Today, we hear from the FAB Jess of Jess Hearts Books fame on ‘normal’, feminism and cheesy snacks:
What is ‘normal’?
I used to think that being ‘normal’ meant having it together, being like everybody else. But everybody has their own struggles that you don’t get to see behind the scenes and so now I think that ‘normal’ means being completely messed up but being brave enough to carry on anyway.
What message did you take away from Am I Normal Yet?
For me it drove home just how tough being a teenage girl is in a society that sends you mixed messages and impossible standards to live up to. It’s a treacherous road to navigate. I’m so happy that there is a book out there that points this out and stands up for girls providing them with feminist main characters that I hope inspire them to speak out against these messages that society sends them.
What does feminism mean to you?
Feminism to me means absolute equality between the sexes. It means busting harmful gender stereotypes that hurt both men and women. It means a movement that benefits everyone.
What other YA novels about mental health would you recommend?
Another incredible YA book I read this year about mental health was All the Bright Places by Jennifer Niven. If you’re interested in reading another informative YA book about OCD in particular I’d recommend Amy and Matthew by Cammie McGovern.
And finally, what’s your go-to cheesy snack?
Wotsits. It really doesn’t get any better than Wotsits.
Thanks so much Jess for taking part in the #100DaysofNormal YA Blogger series. Read Jess’s review of Am I Normal Yet? over on her blog, Jess Hearts Books, as well as lots of other brilliant reviews and features! Enjoy!
‘Calvin Harris can smoulder and bulge in his pants as much as he
wants to. He’s not the part of Taylor’s life I’m most jealous of.
…It’s her squad.
I want to be at her pool parties. I want to be backstage posing
for pics. I want HER TO BE MY BEST FRIEND EVER…but more than anything…I
really want to nab all of her friends….’
As part of TheSite takeover, we asked you to submit your questions for Holly. Thank you to everyone who send one in!
TheSite have chosen some of their favourites and Holly has answered them, plus 3 lucky people will win a limited edition copy of Am I Normal Yet?
Head over to the TheSite to see the Q&A in full! Winners will be announced shortly.
Have a great weekend everyone!
Read the first chapter of Am I Normal Yet? online now at www.usborne.com/readAmINormalYet. What are you waiting for? 🙂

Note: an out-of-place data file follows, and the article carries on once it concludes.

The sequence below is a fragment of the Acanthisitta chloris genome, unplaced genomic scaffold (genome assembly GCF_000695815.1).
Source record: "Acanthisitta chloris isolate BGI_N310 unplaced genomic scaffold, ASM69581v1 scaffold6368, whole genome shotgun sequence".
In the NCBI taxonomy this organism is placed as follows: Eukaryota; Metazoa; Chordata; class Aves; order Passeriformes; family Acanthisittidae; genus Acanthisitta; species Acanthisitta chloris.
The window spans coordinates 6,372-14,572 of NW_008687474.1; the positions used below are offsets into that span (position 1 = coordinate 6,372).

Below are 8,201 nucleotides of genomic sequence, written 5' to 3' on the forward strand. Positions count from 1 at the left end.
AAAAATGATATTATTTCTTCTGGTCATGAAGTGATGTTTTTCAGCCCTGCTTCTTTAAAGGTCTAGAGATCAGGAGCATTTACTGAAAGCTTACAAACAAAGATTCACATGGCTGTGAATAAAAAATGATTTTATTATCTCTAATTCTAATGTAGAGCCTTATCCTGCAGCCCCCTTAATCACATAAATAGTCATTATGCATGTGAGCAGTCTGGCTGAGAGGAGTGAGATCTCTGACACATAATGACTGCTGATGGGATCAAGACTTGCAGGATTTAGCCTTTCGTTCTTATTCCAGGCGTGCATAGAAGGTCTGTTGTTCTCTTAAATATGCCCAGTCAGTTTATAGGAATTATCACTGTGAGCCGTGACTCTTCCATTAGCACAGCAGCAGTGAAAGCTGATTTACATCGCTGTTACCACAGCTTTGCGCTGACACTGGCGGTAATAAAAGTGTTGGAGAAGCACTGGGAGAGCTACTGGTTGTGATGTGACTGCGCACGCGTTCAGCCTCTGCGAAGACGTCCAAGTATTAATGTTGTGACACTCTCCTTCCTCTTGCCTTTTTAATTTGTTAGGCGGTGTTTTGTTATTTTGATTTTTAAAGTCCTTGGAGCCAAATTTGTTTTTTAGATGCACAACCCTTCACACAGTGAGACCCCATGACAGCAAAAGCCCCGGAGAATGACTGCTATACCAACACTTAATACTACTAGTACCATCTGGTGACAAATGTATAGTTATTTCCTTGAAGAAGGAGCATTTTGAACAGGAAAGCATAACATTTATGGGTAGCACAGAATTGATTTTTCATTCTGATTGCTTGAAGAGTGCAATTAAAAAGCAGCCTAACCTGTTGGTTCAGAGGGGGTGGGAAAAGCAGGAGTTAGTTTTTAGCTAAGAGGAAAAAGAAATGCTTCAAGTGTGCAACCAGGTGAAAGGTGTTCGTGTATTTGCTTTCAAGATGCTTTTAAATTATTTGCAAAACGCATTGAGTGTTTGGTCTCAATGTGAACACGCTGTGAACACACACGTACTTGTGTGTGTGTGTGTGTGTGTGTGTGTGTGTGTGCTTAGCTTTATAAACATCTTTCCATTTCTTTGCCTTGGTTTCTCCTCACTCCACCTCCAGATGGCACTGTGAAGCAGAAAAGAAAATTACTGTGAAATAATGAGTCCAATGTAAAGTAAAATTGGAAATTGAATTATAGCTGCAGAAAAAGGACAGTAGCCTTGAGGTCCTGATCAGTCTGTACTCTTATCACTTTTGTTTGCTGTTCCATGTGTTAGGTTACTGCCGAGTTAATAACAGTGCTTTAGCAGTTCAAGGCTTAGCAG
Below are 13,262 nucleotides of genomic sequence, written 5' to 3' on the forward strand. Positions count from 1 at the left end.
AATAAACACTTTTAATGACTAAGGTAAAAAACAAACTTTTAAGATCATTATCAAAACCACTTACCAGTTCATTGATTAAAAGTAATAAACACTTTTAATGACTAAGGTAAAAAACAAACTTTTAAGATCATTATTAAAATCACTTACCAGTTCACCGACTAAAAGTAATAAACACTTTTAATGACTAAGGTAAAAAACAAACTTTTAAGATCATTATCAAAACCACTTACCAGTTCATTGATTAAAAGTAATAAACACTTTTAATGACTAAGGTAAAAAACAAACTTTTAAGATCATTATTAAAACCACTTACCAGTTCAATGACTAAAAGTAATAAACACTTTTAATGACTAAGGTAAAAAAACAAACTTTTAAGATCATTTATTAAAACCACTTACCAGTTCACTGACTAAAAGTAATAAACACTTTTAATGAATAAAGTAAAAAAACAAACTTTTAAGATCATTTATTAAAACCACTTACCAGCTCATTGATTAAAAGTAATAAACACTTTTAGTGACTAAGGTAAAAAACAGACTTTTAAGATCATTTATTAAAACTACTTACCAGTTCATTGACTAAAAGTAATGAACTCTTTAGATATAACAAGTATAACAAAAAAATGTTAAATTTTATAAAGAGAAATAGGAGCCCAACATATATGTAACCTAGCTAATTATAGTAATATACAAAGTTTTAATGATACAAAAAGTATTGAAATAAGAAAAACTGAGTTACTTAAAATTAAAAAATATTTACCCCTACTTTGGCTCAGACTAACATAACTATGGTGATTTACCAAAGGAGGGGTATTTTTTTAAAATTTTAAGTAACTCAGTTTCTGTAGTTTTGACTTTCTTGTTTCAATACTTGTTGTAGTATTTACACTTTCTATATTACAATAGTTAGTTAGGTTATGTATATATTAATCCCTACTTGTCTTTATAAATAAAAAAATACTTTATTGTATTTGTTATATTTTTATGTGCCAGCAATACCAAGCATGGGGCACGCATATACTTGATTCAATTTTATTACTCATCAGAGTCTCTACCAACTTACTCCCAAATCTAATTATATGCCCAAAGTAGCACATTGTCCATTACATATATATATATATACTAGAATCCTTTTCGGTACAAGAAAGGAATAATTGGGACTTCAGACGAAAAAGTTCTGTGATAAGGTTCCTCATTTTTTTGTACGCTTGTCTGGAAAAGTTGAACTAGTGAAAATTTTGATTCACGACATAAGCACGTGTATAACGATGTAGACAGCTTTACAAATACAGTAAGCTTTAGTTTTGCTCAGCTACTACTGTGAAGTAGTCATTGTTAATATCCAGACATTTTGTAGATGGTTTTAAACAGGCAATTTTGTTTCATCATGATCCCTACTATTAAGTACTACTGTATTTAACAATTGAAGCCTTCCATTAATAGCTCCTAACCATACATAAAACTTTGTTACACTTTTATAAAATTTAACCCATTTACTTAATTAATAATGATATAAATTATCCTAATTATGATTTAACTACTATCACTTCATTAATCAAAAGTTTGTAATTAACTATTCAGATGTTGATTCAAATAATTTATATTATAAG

If you follow Holly on Twitter, or read any of her books, you’ll know that feminism is a topic she is PASSIONATE about. So every Friday Holly, myself and Hannah will be posting something to do with feminism – whether that’s Holly’s thoughts on a particular topic, her top 5 feminist websites or just some fun articles and features we’ve come across on the web and want to share with you. To kick off, we had a few questions we wanted to ask Holly:
What does feminism mean to you?
Equality for everyone, regardless of their gender. IT REALLY IS THAT SIMPLE. I know some people (wrongly) think feminists want to win power from the guys, lock them in cages, and then walk them around on leashes made from our plaited grown-out armpit hair. But that’s not it. Feminism is for all genders. Feminism benefits all genders.
What first got you interested in feminism?
I’ve always had this feeling growing up that something was…wrong… but couldn’t quite work out why I was feeling so icky. I had this constant conflict inside of me, between feeling something was wasn’t right, but then also wanting to partake in the wrongness. I remember, one rainy day at school, the boys decided to spend their lunch-hour lining all us girls up in order of who had the nicest arse. Half of me thought, “this is disgusting” and the other half thought, “I hope I win”.
It was only in my twenties, when the fourth wave of feminism hit, that I was like – hang on – I LIKE THIS. I LIKE WHAT YOU’RE SAYING VERY MUCH. And, How To Be A Woman by Caitlin Moran really did change my life. It made feminism FUNNY, and approachable, and it was like a big fat fire was lit inside of me. I really think humour is the best gateway drug into feminism. Start with the ridiculous, like, “I know, I’ll spend forty quid painfully waxing off all my pubes, even though no-one ever sees them”…then build-up to the big stuff – rape culture, abuse, female genital mutilation, rights to education…
What first got you interested in feminism and what does it mean to you? Let us know by posting your thoughts using the hashtag #100DaysofNormal. We can’t wait to hear from you!